Production of full size mAbs requires expression of two different genes to produce both heavy and light chains (Giritch et al., 2006). Agrobacterium-mediated transformation and particle bombardment are two common methods to produce stable transformations. Both genes can be introduced in a single transformation event. Or, more commonly, each gene is inserted into different plants which can then be crossed to produce transgenic descendants than express both genes. This method allows screening for high expression levels to optimise the quantity of full-size mAb produced from the resulting transgenic line (Ko et al., 2009).

But crossing of generations can be taken a step further. The transgenic plant expressing full size mAb can be crossed with another transgenic line expressing other foreign genes. Examples include an antibody with different specificity or human-specific glycosylation enzymes (Ko et al., 2009).

As mentioned above, the chloroplast genome can be modified to express foreign genes too. Chloroplasts are capable of secreting properly folded antibodies, but are unable to perform glycosylation. Work continues into incorporating glycosylation machinery into chloroplasts and this location may prove ideal for expression of human mAbs.

The third method of introducing foreign genetic material into plants is the use of viral-based vectors for transient expression. Viral vectors are modified to accommodate the gene to be introduced into the plant. As the virus infects the plant, the foreign proteins are expressed as a by-product of viral replication.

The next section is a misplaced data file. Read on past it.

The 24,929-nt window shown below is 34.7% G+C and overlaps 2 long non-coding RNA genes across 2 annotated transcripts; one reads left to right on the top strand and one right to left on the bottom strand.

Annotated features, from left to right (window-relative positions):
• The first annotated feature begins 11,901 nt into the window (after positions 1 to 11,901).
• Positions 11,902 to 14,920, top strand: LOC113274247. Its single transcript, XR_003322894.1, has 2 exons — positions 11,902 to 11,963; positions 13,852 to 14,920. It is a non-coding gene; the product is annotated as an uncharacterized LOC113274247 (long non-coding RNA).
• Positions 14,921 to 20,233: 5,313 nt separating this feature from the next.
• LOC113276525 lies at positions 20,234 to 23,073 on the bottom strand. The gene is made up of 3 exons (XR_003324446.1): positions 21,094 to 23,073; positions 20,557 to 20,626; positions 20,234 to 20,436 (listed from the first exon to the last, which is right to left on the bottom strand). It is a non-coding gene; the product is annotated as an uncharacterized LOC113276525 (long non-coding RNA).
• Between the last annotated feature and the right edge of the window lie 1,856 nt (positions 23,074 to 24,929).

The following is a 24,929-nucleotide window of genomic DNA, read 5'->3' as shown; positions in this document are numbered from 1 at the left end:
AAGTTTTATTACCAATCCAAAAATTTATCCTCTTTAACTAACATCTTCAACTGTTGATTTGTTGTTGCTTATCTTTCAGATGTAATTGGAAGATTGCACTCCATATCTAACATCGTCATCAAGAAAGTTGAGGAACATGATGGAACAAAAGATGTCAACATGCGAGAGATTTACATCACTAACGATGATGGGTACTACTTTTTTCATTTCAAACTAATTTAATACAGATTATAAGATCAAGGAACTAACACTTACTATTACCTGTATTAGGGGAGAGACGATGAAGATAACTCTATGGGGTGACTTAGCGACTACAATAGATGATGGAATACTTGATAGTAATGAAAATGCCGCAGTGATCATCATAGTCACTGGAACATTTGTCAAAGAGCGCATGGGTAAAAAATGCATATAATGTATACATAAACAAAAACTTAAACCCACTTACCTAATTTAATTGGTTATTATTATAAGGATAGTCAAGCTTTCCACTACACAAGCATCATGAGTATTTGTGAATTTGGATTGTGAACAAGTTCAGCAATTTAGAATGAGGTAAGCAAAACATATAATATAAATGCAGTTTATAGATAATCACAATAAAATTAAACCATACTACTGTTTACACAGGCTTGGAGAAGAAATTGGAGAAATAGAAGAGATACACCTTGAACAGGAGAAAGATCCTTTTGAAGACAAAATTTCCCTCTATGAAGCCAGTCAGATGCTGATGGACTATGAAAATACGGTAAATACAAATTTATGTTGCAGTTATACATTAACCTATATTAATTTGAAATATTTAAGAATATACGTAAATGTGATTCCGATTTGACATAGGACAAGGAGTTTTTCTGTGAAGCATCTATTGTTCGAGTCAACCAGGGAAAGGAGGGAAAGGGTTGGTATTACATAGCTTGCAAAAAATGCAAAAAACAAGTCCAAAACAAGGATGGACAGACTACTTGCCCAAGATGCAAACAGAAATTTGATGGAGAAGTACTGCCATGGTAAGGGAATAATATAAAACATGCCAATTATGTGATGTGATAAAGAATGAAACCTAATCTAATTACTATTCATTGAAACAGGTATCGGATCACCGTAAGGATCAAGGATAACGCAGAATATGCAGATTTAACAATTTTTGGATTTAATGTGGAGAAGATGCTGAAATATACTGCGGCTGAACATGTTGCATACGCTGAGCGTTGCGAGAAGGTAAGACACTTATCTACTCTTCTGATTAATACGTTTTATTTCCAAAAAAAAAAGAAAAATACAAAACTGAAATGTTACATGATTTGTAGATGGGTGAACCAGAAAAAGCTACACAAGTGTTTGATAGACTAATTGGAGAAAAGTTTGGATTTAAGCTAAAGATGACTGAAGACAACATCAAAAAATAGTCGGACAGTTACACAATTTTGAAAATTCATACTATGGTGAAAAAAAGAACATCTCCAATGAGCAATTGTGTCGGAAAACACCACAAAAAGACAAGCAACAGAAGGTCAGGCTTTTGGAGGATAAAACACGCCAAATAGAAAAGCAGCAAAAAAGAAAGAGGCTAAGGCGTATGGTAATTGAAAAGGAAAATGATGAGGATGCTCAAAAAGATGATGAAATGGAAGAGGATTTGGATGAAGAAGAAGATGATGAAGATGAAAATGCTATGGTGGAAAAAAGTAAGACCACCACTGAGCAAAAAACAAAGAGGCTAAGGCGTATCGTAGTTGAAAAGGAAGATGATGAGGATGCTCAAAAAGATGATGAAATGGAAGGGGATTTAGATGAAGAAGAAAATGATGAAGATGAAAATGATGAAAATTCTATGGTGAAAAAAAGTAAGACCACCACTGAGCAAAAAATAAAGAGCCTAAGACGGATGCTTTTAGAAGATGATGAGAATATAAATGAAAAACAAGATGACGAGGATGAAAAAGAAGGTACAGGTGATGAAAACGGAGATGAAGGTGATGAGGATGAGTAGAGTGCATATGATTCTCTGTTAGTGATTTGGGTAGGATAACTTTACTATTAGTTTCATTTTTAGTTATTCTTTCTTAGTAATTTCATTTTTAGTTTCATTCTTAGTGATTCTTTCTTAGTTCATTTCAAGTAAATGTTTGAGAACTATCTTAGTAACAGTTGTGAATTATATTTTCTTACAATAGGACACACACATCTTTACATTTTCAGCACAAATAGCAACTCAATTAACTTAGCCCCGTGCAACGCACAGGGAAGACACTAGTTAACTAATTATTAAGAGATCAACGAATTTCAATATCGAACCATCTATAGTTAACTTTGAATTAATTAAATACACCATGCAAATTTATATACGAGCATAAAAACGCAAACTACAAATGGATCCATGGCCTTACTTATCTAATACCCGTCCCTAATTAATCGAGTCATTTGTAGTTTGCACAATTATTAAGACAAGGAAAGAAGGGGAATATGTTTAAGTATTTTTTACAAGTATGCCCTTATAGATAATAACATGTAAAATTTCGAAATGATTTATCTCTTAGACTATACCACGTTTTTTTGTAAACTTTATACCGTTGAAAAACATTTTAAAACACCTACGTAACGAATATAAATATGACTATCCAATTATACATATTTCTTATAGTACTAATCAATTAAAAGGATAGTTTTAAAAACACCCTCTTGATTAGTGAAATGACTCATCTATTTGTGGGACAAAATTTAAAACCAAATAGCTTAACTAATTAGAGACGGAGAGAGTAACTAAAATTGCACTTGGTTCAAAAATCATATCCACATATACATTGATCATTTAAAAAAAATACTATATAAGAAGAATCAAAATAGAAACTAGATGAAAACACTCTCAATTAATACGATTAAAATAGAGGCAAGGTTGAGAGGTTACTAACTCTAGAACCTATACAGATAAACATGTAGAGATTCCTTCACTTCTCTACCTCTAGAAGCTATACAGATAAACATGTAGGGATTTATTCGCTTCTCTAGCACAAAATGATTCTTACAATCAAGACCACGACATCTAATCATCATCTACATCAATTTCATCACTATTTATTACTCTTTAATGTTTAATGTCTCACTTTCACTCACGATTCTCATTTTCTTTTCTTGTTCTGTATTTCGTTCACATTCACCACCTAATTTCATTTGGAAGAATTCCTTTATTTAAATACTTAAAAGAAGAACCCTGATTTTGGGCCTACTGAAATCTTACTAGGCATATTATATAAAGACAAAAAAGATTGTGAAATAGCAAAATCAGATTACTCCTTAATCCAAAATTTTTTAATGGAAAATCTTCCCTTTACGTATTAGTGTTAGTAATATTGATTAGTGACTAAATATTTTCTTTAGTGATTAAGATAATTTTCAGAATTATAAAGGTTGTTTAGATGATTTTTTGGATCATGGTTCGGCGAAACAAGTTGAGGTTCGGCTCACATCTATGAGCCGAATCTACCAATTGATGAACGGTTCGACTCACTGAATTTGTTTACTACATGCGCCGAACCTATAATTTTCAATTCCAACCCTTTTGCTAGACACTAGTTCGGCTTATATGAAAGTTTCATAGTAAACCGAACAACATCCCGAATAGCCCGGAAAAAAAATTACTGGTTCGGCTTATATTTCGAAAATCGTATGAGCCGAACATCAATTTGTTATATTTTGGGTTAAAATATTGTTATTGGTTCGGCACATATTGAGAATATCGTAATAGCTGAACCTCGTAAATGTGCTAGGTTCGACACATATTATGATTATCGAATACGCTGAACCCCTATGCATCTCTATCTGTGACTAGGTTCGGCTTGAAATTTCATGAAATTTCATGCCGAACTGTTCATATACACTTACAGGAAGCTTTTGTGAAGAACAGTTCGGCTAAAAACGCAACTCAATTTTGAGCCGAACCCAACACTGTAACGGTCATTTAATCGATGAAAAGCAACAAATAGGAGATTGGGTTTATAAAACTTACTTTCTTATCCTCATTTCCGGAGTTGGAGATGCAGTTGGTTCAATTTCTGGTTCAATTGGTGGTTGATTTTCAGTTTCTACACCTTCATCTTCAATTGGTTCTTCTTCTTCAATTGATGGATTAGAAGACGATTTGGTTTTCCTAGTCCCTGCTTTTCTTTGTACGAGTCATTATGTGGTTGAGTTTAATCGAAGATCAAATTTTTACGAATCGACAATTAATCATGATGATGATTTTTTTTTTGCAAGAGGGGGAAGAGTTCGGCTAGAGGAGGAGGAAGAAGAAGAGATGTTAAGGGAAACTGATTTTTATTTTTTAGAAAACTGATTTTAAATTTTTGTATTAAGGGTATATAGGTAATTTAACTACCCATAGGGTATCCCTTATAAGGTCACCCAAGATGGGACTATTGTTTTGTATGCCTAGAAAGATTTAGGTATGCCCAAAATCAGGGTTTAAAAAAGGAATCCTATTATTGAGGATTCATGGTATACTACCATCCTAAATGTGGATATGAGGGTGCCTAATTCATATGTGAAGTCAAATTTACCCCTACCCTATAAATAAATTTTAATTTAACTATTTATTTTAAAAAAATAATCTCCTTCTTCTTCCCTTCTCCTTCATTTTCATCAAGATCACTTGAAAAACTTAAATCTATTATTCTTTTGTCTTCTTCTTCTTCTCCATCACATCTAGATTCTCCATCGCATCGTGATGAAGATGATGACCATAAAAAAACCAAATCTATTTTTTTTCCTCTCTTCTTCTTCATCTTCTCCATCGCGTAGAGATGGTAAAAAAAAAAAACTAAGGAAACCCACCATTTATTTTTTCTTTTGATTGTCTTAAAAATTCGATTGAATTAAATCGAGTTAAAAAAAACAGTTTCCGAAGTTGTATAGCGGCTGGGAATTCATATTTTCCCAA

As an enhancement to this method, Giritch et al. (2006) used two different non-competing vectors (tobacco moasic virus and potato virus X) modified to each express a different antibody chain. The synchronous co-infection of Nicotiana bethamiana with Agrobacterium and subsequent co-expression resulted in full size mAb production. This transient modification of plants, referred to as magnifection, was able to produce mAb just 14 days after transformation (Table 2).

Transient modification can produce high levels of mAb in a short period of time but doesn’t result in stably modified plants that can be cross-bred to introduce further modifications.

Production system

Time to milligrams of mAb

Time to grams of mAb

Mamallian cell culture

2-6 months

6-12 months

Transgenic animals

>12 months

>12 months

Stable transgenic plants

12 months

>24 months

Magnifection

14 days

14-20 days

Table 2 – time taken to produce quantities of mAb using different production systems (Hiatt and Pauly, 2006)

Each of these methods discussed are likely to have their role in the commercial production of mAbs, although chloroplast transformation will be most suited to proteins that don’t require glycosylation. Transient methods are focused on speed of mAb production and are therefore most useful in initial research and evaluation purposes. Systems of stable transformation require a long timeframe to select and cross transgenic plant lines. But these methods offer the most potential for upscaling of production. Future production systems are likely to employ transient methods for evaluation of antibody candidates, followed by large-scale production using stably modified plants.